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Old 05-16-03, 02:39 PM   #13
bwkaz
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Join Date: Sep 2002
Posts: 2,262
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Quote:
Originally posted by duvvid
This is not true.

This was only required for one (now outdated) kernel release, due to a packaging bug. The details are in the FAQ section of the NVidia README file.
I've read that section, and despite what it says, there are different processor architectures that RedHat builds kernels for. They include a config file for each of them in the configs directory.

However, it is completely impossible to configure the actual sources (what make *config does) for more than one architecture at a time. If the sources as you install them are configured for i386 (I don't know if they are or not, but if so), and your running kernel was built against a .config for i686, or whatever, then the driver you build with those sources WILL NOT WORK.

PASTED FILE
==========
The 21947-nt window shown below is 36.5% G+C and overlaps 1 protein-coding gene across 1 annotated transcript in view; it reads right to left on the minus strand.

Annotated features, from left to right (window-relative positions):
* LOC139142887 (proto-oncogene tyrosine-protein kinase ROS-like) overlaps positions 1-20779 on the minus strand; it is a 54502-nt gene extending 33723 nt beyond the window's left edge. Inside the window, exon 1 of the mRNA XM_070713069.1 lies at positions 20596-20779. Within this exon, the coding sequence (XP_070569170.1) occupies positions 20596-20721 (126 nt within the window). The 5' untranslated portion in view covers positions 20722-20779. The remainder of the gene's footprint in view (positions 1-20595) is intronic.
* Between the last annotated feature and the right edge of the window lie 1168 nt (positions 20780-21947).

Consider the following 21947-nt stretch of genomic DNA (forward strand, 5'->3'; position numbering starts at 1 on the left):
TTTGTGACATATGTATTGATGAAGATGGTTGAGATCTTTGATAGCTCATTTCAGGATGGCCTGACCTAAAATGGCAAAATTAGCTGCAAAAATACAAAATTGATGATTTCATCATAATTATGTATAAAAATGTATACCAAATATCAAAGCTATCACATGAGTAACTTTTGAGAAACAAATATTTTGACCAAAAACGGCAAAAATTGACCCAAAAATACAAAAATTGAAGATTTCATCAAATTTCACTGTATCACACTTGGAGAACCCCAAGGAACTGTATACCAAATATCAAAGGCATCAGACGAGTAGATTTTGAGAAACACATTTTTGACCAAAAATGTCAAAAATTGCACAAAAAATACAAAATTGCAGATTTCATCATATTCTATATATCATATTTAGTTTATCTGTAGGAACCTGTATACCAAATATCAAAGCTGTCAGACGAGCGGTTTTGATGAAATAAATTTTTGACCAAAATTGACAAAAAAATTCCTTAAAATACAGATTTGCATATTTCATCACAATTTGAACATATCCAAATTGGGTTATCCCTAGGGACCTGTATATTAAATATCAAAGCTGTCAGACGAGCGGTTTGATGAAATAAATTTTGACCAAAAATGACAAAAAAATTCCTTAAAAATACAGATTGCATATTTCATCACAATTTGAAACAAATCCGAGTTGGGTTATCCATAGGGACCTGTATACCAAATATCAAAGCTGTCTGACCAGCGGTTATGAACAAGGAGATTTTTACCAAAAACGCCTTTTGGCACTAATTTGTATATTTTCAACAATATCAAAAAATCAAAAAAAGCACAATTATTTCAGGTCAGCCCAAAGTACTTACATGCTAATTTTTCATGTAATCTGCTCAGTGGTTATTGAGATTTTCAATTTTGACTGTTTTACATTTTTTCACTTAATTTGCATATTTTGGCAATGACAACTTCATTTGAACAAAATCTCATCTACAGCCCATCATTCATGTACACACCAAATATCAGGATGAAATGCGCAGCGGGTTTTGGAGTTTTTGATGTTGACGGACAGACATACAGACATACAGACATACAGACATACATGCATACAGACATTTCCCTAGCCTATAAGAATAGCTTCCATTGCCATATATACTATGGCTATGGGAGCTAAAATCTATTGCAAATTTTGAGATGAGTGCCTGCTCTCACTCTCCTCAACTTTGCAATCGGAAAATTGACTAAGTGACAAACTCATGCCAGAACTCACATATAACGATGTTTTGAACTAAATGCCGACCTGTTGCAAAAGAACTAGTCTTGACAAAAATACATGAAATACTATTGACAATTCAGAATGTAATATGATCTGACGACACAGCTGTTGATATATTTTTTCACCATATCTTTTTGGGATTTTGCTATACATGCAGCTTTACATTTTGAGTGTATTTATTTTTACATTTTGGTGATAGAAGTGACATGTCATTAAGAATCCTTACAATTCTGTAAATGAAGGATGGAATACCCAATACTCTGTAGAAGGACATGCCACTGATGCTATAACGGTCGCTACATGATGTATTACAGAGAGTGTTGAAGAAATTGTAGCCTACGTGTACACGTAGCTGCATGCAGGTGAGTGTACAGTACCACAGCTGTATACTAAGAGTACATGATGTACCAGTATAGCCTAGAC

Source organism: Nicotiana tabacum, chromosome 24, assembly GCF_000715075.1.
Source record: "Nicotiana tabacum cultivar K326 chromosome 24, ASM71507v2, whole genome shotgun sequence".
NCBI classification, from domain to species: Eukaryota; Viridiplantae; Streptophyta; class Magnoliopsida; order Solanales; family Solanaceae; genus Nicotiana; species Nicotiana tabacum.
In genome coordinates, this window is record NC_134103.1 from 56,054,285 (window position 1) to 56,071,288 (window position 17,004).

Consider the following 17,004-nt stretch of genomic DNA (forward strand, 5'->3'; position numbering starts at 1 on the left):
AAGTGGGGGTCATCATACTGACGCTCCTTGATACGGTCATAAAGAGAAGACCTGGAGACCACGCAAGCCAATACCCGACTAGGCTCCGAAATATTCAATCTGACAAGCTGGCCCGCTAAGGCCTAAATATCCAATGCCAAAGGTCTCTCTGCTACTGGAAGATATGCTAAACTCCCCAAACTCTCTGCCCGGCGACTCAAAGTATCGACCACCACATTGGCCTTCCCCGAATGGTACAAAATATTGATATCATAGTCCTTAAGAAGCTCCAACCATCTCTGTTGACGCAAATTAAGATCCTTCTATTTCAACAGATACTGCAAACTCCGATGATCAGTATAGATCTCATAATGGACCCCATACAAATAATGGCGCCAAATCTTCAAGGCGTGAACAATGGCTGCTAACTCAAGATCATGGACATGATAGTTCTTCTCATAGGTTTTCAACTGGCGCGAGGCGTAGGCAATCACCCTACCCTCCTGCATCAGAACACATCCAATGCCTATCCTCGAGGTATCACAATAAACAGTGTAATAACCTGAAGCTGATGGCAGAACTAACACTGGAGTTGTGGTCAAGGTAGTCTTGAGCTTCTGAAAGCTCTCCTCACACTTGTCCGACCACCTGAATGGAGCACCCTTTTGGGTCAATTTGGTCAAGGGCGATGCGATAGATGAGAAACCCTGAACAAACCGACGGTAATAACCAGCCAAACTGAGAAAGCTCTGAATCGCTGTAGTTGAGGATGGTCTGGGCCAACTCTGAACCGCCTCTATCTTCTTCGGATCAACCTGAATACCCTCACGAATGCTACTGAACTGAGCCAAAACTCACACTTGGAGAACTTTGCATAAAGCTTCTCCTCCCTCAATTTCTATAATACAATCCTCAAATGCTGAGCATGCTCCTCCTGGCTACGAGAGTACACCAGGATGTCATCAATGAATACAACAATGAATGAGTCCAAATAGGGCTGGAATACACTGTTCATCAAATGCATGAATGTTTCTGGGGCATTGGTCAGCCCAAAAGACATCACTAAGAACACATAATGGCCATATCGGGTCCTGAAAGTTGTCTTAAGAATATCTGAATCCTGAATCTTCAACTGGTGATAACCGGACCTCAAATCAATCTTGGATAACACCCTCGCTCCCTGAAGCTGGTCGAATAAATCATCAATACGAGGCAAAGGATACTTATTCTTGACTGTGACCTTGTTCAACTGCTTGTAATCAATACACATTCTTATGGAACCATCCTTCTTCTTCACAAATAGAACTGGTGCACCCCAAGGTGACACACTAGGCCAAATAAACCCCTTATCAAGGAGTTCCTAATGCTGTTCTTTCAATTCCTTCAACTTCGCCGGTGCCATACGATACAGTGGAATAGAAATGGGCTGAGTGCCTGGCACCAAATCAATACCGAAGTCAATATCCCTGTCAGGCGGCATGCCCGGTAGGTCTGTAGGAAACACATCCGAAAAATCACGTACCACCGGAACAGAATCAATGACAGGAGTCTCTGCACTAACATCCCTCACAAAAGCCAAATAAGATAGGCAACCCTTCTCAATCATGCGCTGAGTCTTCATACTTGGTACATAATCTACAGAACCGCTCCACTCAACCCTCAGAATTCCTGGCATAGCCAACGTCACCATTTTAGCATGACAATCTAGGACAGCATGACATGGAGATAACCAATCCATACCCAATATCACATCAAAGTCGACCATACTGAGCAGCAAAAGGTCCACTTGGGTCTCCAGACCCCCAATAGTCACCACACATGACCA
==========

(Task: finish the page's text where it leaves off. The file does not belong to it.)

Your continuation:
Quote:
Originally posted by dpw2atox
I upgraded my compiler to 3.2.3 from 3.2.2 and I think thats what is causing my problem. Anyone know how I can make installing the driver work or do I have to manually compile a kernel to make it work?
Yes, this is what's causing the problem. Your kernel was compiled with 3.2.3 (or whatever RedHat used...), and your current system compiler is 3.2.2. In this specific case (assuming the numbers as posted were correct, and you downgraded one version), then doing export IGNORE_CC_MISMATCH=1 and then rerunning the installer should work.

However, if anyone in the future reads this and thinks "oh, I can just export IGNORE_CC_MISMATCH", no, you probably can't. There are MAJOR differences between compiler versions, especially gcc 2 to gcc 3, but even between 3.1 and 3.2, that will cause driver problems. The correct solution is to recompile the kernel with the system compiler, then boot to it, but if (and ONLY if) the two compilers in question are similar enough, you can ignore the mismatch.
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